• Michigan Bronco Club


Freqently Asked Questions

We don’t have all the answers, and we’re cool with that.  Maybe we can help point you in the right direction.

We have a locally hosted and moderated Michigan-focused forum located hereBronco6g has an awesome community here, and Bronco Nation has a great site here.

As a non-profit, we’re here to educate and inform.  But we don our hats to the many enthusiasts, volunteers, and off-roaders who’ve helped support the Bronco platform and excellent stewardship of Michigan.

Traveling with a group of other off-roaders can ensure if you get stuck, there’ll be a capable vehicle there to assist.

Gear can vary by ride, but here are some of the basics you should bring:

  1. Air Pressure Gauges
  3. Tow Strap
  5. Shovel
  7. Tire Plug Kit
  9. Jack
  11. First aid kit
  13. Flashlight
  15. Work Gloves
  17. Maps/Compass
  19. Cell Phone
  21. FRS/GMRS Radio
  23. Water

  • All Terrain for most trails is a good balance, with 3 peak rating a plus for winter driving and snow.
  • Mud tires can be best if ultimate traction and mud running is a regular plan for you. Be ready for more noise.
  • Aggressive all season tires will offer good traction, the quietest/smoothest ride and often the longest wear. You may find your limits a bit faster, but most trails can be conquered with a good all season tire.

While this list isn’t exhaustive, it’s a good start.

  • Check engine oil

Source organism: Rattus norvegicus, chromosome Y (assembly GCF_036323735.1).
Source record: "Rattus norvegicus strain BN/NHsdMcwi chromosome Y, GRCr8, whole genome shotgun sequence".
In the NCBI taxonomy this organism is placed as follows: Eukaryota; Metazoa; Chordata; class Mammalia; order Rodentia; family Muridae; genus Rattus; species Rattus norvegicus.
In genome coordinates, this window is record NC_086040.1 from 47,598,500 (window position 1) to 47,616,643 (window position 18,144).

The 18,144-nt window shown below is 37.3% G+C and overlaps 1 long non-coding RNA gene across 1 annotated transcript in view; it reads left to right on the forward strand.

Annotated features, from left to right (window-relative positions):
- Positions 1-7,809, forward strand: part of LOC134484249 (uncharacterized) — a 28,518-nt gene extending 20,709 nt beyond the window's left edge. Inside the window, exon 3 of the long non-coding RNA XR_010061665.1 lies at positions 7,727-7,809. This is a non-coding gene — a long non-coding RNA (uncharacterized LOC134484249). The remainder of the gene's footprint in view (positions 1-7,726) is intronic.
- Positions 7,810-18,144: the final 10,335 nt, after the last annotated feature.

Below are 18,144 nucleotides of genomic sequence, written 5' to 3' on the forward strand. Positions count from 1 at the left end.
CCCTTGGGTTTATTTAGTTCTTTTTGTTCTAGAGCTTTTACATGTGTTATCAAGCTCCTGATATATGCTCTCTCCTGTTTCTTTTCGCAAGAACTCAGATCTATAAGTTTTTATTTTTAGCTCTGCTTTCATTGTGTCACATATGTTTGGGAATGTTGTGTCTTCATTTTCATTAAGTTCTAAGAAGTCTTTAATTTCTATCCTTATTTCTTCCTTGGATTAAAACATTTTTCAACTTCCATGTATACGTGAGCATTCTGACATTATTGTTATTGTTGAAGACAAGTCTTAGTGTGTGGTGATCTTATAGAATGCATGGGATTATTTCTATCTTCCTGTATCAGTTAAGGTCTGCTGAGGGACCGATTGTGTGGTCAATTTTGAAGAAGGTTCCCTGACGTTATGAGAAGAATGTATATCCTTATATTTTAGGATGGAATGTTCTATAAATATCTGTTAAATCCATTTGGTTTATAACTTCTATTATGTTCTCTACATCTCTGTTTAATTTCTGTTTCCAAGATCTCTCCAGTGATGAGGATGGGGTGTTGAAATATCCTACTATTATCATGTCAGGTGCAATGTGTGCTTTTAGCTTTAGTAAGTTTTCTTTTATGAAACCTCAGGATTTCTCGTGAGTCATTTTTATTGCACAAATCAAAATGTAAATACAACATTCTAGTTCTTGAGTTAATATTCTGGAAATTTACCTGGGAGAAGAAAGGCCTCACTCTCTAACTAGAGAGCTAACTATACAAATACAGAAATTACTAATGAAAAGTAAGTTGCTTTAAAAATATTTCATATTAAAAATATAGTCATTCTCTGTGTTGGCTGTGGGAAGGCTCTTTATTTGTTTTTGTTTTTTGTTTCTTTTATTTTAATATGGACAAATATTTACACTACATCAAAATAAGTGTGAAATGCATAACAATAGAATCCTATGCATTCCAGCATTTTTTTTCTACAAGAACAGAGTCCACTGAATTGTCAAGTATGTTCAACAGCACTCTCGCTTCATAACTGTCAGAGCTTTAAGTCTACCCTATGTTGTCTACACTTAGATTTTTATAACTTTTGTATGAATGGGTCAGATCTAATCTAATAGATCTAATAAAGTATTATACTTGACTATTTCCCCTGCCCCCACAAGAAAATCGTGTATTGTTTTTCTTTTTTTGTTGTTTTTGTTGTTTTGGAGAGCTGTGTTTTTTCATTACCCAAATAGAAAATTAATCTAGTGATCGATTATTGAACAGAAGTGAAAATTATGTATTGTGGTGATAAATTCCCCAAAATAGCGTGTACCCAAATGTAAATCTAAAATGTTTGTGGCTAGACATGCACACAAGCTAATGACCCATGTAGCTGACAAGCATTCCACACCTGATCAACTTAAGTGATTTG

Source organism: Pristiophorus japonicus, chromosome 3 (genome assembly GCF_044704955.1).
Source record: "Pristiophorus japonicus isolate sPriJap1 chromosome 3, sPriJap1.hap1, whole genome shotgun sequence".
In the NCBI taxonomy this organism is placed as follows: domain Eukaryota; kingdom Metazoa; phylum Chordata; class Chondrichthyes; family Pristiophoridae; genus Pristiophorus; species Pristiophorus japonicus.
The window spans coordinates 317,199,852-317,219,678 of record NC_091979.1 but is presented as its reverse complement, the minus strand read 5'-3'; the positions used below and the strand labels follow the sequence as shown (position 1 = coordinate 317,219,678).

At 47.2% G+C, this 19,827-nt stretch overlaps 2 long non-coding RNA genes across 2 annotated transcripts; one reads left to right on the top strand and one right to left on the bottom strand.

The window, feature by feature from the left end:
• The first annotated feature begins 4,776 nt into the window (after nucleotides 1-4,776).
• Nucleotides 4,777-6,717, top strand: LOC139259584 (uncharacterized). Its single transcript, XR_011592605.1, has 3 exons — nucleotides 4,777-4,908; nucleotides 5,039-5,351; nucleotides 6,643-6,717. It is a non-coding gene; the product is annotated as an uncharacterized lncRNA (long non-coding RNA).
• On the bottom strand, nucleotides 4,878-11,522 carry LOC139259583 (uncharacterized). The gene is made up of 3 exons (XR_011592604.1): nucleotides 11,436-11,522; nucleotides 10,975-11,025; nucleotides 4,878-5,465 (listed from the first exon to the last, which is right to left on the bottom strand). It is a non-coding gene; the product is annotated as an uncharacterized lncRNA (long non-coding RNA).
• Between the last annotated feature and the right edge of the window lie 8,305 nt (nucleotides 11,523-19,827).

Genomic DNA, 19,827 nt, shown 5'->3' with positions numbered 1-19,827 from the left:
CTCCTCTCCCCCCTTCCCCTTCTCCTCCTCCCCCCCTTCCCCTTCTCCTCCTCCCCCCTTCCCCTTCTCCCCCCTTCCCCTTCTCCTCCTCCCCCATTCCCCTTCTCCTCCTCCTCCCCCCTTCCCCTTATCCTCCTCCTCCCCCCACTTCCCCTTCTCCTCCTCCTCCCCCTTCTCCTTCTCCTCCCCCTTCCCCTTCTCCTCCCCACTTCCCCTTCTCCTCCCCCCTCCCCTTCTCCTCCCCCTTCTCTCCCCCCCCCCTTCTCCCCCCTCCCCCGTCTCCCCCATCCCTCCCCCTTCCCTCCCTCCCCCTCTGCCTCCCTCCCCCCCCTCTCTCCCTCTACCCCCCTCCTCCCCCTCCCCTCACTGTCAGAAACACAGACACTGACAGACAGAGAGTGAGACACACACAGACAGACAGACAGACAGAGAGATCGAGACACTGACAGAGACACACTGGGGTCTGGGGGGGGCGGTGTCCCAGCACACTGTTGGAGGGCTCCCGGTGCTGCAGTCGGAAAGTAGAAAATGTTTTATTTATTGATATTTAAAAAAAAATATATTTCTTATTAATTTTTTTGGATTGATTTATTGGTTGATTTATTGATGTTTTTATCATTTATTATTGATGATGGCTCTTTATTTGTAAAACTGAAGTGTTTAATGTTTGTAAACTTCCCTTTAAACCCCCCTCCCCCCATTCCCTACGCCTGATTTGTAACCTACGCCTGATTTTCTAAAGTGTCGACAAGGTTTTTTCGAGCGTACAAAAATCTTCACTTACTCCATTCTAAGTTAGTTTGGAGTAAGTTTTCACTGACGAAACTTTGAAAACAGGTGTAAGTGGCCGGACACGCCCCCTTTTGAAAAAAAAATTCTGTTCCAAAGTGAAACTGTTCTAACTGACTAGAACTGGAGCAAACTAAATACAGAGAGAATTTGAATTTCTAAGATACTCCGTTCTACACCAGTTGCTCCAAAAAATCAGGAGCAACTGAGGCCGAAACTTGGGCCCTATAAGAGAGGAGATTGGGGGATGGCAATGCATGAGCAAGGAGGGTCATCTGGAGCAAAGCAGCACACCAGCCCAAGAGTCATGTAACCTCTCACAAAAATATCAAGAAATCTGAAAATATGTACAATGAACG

• Check transmission oil
  • Check brake fluid
  • Check radiator coolant
  • Check windshield wiper fluid
  • Check fan belts
  • Check hoses
  • Check air cleaner
  • Check seat belts
  • Check tire air pressure (tire air pressure changes for highway driving and off-road driving)
  • Check for tire wear or damage
  • Check and tighten, if needed, the u-bolts and lug bolts
  • Check for frame cracks
  • Check brake pads and shoes
  • Check for any loose bolts or nuts
  • Check shocks
  • Check tow points
  • Check winch for proper operation (if vehicle has one)

Here are the guidelines we’re trying to utilize in classifying the trails. Note that ORV parks can have various optional paths and the difficulty ratings are for the more difficult paths.

  • 1-2 Mild trails, may not require 4WD (Unpaved roads, fire breaks)

  • 3-4 Moderate trails, 4WD required – Potential for getting stuck (Rutted trails, undulating terrain, shallow stream crossings, mud holes, sand or snow)

  • 5-6 Challenging trails, 4WD Lo necessary – Potential for vehicle damage (Loose and or rocky terrain, off-camber trails, large mud holes, creek crossings)

  • 7-8 Difficult Trails, Heavy Duty vehicle components needed – Potential for serious vehicle damage (Very rocky or steep terrain, mud bogs, deep stream crossings)

  • 9-10 Extremely Difficult, Heavy Duty vehicle components required (Most of trail is rocky and off-camber obstacles. High rollover or component damage potential)

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